The former People Magazine reporter who interviewed Donald Trump's alleged spokesman "John Miller" in 1991 -- and immediately felt it was actually Trump himself -- says his denials that he masqueraded as his own spokesman raise questions about his character.
"It shows he's a liar right now. And that distresses me as the candidate running for the Republican party," Sue Carswell said in an interview with ABC News' Mary Bruce. "If this is the kind of character that -- of a man that you're going to be voting for come November, I would be suspicious if he tells lies.
"I mean, he's punking me," Carswell said. "He's punking the country."
In 1991, Carswell spoke with a Trump spokesman named "John Miller" while reporting on Trump's divorce from Ivana Trump and his relationship with Marla Maples. She says she knew immediately that Miller was actually Trump, and reached out to three people, including Maples, to confirm her suspicions. Trump ultimately apologized to her, she said.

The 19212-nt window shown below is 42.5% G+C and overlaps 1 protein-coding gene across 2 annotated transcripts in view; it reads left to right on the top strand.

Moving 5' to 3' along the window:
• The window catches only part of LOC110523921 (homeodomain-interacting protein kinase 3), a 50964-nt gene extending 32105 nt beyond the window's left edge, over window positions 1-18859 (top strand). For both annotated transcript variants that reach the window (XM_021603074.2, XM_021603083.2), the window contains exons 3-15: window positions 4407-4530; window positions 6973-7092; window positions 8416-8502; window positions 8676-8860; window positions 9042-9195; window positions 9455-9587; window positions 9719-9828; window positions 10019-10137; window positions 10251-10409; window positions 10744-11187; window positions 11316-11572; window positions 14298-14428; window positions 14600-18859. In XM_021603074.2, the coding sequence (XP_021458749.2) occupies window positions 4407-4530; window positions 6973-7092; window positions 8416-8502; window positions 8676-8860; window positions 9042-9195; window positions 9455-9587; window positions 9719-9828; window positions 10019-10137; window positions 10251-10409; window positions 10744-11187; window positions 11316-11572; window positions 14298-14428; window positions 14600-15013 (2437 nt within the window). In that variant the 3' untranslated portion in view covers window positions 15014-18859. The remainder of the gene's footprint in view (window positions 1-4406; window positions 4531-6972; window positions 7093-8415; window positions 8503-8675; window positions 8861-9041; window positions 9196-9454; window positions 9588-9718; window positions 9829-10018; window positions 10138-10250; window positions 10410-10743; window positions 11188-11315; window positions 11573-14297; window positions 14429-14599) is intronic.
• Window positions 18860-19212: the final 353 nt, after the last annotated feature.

"He apologized and said, I'm sorry...which isn’t really a world you hear from Donald a lot," Carswell said. In a follow-up article, Trump characterized the incident as a joke gone awry.
"What I did became a good time at Marla's expense, and I'm very sorry," he was quoted as saying.
However, when Trump was asked about the audio Friday on the "Today Show," he unequivocally denied it was his own voice, claiming it was a "scam," someone trying to impersonate him.
Carswell reiterated that she believes Trump leaked the audio of the 1991 interview to the Washington Post. She said she lost her tape, and never gave a copy to anyone, and she assumes the only other person who has a copy is Trump.
"It's just strange that it broke on Friday, the week that he had trouble with...the summit with Paul, [Ryan] the questions into his taxes. The butler saying outrageous things. And it seems to me that this was some sort of distraction," Carswell said.
ABC News' Candace Smith contributed reporting.